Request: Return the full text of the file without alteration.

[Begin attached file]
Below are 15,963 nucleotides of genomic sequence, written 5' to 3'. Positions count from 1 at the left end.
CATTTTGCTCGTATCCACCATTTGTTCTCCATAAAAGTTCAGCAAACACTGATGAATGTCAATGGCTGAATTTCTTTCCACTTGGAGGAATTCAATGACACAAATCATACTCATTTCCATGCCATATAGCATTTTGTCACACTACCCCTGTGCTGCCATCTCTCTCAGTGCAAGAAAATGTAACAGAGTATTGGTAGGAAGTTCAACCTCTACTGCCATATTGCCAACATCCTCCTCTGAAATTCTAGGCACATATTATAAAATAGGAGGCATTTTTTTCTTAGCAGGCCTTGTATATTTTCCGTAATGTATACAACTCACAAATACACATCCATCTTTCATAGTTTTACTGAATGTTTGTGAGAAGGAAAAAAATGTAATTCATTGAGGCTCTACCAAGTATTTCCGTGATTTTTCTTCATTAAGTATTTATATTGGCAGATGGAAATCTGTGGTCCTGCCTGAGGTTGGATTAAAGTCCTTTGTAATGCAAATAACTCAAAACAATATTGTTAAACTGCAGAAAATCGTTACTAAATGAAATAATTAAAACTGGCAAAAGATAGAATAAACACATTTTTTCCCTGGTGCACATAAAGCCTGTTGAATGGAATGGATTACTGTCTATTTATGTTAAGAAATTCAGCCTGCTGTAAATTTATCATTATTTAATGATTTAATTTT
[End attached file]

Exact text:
Below are 15,963 nucleotides of genomic sequence, written 5' to 3'. Positions count from 1 at the left end.
CATTTTGCTCGTATCCACCATTTGTTCTCCATAAAAGTTCAGCAAACACTGATGAATGTCAATGGCTGAATTTCTTTCCACTTGGAGGAATTCAATGACACAAATCATACTCATTTCCATGCCATATAGCATTTTGTCACACTACCCCTGTGCTGCCATCTCTCTCAGTGCAAGAAAATGTAACAGAGTATTGGTAGGAAGTTCAACCTCTACTGCCATATTGCCAACATCCTCCTCTGAAATTCTAGGCACATATTATAAAATAGGAGGCATTTTTTTCTTAGCAGGCCTTGTATATTTTCCGTAATGTATACAACTCACAAATACACATCCATCTTTCATAGTTTTACTGAATGTTTGTGAGAAGGAAAAAAATGTAATTCATTGAGGCTCTACCAAGTATTTCCGTGATTTTTCTTCATTAAGTATTTATATTGGCAGATGGAAATCTGTGGTCCTGCCTGAGGTTGGATTAAAGTCCTTTGTAATGCAAATAACTCAAAACAATATTGTTAAACTGCAGAAAATCGTTACTAAATGAAATAATTAAAACTGGCAAAAGATAGAATAAACACATTTTTTCCCTGGTGCACATAAAGCCTGTTGAATGGAATGGATTACTGTCTATTTATGTTAAGAAATTCAGCCTGCTGTAAATTTATCATTATTTAATGATTTAATTTT